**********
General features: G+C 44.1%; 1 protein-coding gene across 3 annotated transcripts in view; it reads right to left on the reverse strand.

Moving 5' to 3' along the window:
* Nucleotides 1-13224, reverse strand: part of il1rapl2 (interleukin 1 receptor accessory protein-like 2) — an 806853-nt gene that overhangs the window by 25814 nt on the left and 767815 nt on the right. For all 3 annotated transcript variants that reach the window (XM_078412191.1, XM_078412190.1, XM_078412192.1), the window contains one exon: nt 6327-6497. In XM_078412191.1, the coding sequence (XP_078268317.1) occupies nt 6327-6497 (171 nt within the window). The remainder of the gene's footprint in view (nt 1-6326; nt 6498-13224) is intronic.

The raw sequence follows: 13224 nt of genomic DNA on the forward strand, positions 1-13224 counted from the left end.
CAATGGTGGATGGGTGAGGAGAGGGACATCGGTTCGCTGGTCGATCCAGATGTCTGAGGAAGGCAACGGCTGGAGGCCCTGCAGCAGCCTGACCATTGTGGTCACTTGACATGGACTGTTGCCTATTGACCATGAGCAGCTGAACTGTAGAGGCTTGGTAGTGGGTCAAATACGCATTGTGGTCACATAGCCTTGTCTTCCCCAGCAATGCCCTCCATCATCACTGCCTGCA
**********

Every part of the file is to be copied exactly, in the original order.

General features: G+C 44.1%; 1 protein-coding gene across 3 annotated transcripts in view; it reads right to left on the reverse strand.

Moving 5' to 3' along the window:
* Nucleotides 1-13224, reverse strand: part of il1rapl2 (interleukin 1 receptor accessory protein-like 2) — an 806853-nt gene that overhangs the window by 25814 nt on the left and 767815 nt on the right. For all 3 annotated transcript variants that reach the window (XM_078412191.1, XM_078412190.1, XM_078412192.1), the window contains one exon: nt 6327-6497. In XM_078412191.1, the coding sequence (XP_078268317.1) occupies nt 6327-6497 (171 nt within the window). The remainder of the gene's footprint in view (nt 1-6326; nt 6498-13224) is intronic.

The raw sequence follows: 13224 nt of genomic DNA on the forward strand, positions 1-13224 counted from the left end.
CAATGGTGGATGGGTGAGGAGAGGGACATCGGTTCGCTGGTCGATCCAGATGTCTGAGGAAGGCAACGGCTGGAGGCCCTGCAGCAGCCTGACCATTGTGGTCACTTGACATGGACTGTTGCCTATTGACCATGAGCAGCTGAACTGTAGAGGCTTGGTAGTGGGTCAAATACGCATTGTGGTCACATAGCCTTGTCTTCCCCAGCAATGCCCTCCATCATCACTGCCTGCA